Michael Connelly was in town for an author tour for his newest book and, somehow or another, by the time Michael arrived at the restaurant, the only chair left to sit in was across from me.
To my immediate left was Jedwin Smith, an internationally known author and prize-winning war correspondent I had only just met the previous year, but had become fast friends with. Two seats to his left was Linda Sands. By all measurable accounts, the luncheon was a success for Decatur, Georgia’s Eagle Eye Book Store owner, Doug Robinson, attendees, and Michael.
Jedwin introduced me to Linda, and she and I exchanged emails with “keep in touch” flung to the other. That was in 2010 — and we have stayed in touch. In fact, while we don’t get to see each other very often (schedules are always an issue), we have helped each other through several projects.
She hired me (in my photographer mode) to go with her to the Mid-America Truck Show in 2011, where she was gathering material for a book she was pitching. That was a great trip to “LOOOahvull”, Kentucky. In fact, here are some pictures of that trip:
So, you can well imagine that every time we get together, the chatter’s always about damn plot lines (or holes), damn character development (or lack of), damn literary agents (and publishers), damn this staying motivated to get a project done and, damn it even worse, how in the heck can we market our own stuff and make some damn money.
Linda and I are as much alike as we are different in other ways. She flings her body and I fling my mind around from continent to continent. We both have multiple books going at the same time. And we work as many angles as we can to promote, promote, promote.
So, you can say I was quite pleased when Linda came out with her novel “3 Women Walk Into A Bar.” I breathed a sigh of relief for her, logged on to Amazon, and bought a print copy. It was delivered within a few days, and I got busy reading.
I loved it.
Now, you’ve got to understand that “I loved it” is very high praise from me.
Indeed, I am a very picky reader. In fact, there are two internationally famous authors whose early books I adored (no, I shall not name names), but whose writing and editing has gotten so sloppy that even with one eye closed and muttering the editor’s version of the ooooohmmm mantra — that is, “Please, God, not another typo and mispunctuation on this page, too!” — I couldn’t even force myself through the first chapters.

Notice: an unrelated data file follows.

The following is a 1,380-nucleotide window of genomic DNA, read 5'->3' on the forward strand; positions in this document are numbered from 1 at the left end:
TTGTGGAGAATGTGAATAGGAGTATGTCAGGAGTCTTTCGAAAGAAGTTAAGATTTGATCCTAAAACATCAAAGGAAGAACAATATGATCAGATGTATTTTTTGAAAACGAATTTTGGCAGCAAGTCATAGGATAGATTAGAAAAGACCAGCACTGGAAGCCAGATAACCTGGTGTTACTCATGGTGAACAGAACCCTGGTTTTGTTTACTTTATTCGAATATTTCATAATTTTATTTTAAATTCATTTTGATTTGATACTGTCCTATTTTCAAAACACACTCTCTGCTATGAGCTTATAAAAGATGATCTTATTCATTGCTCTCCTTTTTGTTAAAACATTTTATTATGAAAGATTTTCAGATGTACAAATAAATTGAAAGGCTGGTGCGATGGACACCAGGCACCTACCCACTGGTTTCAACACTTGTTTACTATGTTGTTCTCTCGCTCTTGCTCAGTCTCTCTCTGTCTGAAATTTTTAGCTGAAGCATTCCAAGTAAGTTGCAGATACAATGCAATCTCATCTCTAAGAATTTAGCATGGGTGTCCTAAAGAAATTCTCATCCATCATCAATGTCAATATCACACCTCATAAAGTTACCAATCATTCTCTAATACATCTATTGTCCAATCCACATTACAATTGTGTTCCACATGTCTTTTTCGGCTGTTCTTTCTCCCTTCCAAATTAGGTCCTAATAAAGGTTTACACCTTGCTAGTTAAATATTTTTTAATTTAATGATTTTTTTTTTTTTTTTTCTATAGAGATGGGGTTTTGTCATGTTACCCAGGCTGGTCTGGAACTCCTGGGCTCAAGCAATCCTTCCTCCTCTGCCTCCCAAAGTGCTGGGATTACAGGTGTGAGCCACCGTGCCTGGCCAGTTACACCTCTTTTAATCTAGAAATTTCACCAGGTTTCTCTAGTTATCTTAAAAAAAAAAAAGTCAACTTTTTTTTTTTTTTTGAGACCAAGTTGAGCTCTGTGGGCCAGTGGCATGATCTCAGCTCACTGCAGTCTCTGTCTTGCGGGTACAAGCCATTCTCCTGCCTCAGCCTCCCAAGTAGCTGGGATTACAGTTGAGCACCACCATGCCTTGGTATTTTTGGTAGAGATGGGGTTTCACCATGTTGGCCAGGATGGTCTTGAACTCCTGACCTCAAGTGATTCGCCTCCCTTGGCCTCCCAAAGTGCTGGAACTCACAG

Heck, I even flipped to the back chapters to see if it at least ended well. Couldn’t read those, either. One of those authors had the gall to complain to a small group who came out to see him that “he wasn’t selling enough on this trip to even pay for his jet fuel.” I was in the audience, so this is first hand, y’all.
You would be shocked if you only knew how many first-time novelists and memoirists I’ve edited who, upon being given back the first few chapters’ edits, proceeded to curse the very ground upon which I walk and call me “too picky” and accused me of “killing their dream.” But that’s another story for another time.
So it was with baited breath I prayed that I would be able to look my friend in the eye and be able to say without lying, “Oh, my gosh. I loved it.”
So, Linda, here I am. Publicly saying I loved your book. Yes, plot, dialogue, characters, flow, and ending: I was hooked and satisfied, too.
But most of all, thank you, thank you, thank you for taking the time to write a clean book, editorially speaking that is. Not once did I have to shut an eye and whisper, “Please, God, don’t let there be a typo on this page, too.”
It’s been a long, long time since I was able to relax and simply enjoy a story well told.